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Probably. Pedestrian and vehicle accidents present special challenges due to the severity of injury and the tendency of at-fault drivers to blame pedestrians for suddenly stepping into the road in front of them. Although some cases are clear-cut, many Georgia cases in which the victim was hit by a car or truck require investigation, and this can involve specialized knowledge about how to uncover sources of information that may not seem obvious or require experts to obtain, such as black-box data. We recommend asking your lawyer or law-firm of choice what types and level of experience the attorney or lawyers have in handling or investigating pedestrian accident claims.
Insurance companies know that these can be challenging cases and adjusters often make unreasonably low (or no) settlement offers to unrepresented claimants. Studies have shown that accident victims who retain a good personal injury attorney receive, on average, two to five times as much as persons who attempt to represent themselves.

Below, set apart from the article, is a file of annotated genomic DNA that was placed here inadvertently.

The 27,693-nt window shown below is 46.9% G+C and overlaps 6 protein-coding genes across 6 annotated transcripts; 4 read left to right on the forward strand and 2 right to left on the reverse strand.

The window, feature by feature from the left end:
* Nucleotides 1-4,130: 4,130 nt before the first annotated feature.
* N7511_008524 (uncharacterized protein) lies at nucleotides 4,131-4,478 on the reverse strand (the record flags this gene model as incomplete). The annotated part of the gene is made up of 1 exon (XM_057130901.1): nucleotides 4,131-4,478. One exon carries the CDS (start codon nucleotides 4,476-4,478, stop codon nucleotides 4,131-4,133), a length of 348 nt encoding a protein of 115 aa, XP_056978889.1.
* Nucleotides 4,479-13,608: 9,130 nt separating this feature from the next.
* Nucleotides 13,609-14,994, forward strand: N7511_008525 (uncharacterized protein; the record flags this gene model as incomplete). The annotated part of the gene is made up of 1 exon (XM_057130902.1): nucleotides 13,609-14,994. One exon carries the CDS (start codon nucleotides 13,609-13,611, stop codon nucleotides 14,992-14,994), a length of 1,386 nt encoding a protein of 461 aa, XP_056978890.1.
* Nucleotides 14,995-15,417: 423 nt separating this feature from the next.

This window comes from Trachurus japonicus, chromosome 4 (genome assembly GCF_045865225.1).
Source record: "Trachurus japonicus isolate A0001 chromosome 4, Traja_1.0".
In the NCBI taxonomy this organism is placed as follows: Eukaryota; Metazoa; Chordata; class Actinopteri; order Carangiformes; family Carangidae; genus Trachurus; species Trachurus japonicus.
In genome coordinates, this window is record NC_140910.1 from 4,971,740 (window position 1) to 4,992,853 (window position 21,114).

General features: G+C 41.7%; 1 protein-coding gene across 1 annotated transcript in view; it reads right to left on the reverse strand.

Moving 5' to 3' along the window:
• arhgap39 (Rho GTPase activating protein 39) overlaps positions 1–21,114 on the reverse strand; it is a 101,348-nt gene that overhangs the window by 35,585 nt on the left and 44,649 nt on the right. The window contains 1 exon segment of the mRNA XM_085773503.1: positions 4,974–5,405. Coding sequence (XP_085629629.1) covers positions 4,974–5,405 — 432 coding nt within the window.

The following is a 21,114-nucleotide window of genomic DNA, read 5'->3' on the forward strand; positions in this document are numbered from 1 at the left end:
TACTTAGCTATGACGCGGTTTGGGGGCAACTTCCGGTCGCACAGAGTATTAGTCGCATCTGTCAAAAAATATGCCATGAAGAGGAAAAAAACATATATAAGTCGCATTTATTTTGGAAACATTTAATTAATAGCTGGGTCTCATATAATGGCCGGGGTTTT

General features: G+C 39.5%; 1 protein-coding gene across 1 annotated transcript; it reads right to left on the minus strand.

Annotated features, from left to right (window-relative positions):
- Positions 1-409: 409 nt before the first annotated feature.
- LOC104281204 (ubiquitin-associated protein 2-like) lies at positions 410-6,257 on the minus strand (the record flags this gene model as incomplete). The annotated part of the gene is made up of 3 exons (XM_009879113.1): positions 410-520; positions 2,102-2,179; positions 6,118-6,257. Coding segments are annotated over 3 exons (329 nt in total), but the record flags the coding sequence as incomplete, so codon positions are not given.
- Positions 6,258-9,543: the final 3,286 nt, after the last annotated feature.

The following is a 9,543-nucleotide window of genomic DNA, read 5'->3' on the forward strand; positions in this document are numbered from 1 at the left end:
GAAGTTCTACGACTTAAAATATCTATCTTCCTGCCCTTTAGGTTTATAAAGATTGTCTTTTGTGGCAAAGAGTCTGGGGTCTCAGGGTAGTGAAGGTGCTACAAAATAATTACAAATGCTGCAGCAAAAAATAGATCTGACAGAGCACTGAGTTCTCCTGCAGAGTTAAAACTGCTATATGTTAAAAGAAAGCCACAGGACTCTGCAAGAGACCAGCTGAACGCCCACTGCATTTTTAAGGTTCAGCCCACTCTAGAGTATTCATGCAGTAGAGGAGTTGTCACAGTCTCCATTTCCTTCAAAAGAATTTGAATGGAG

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“I was very pleased with The Millar Law Firm, LLC! They were very professional and handled my case in a timely manner. One thing I really liked about the firm was that they gave me right expectation and was very honest. I was very pleased with the way they kept in contact with me. I was well informed during the entire process. I would suggest that if you want an attorney who will be honest and go after your claim or case, choose The Millar Law Firm, LLC.”– Anthony Love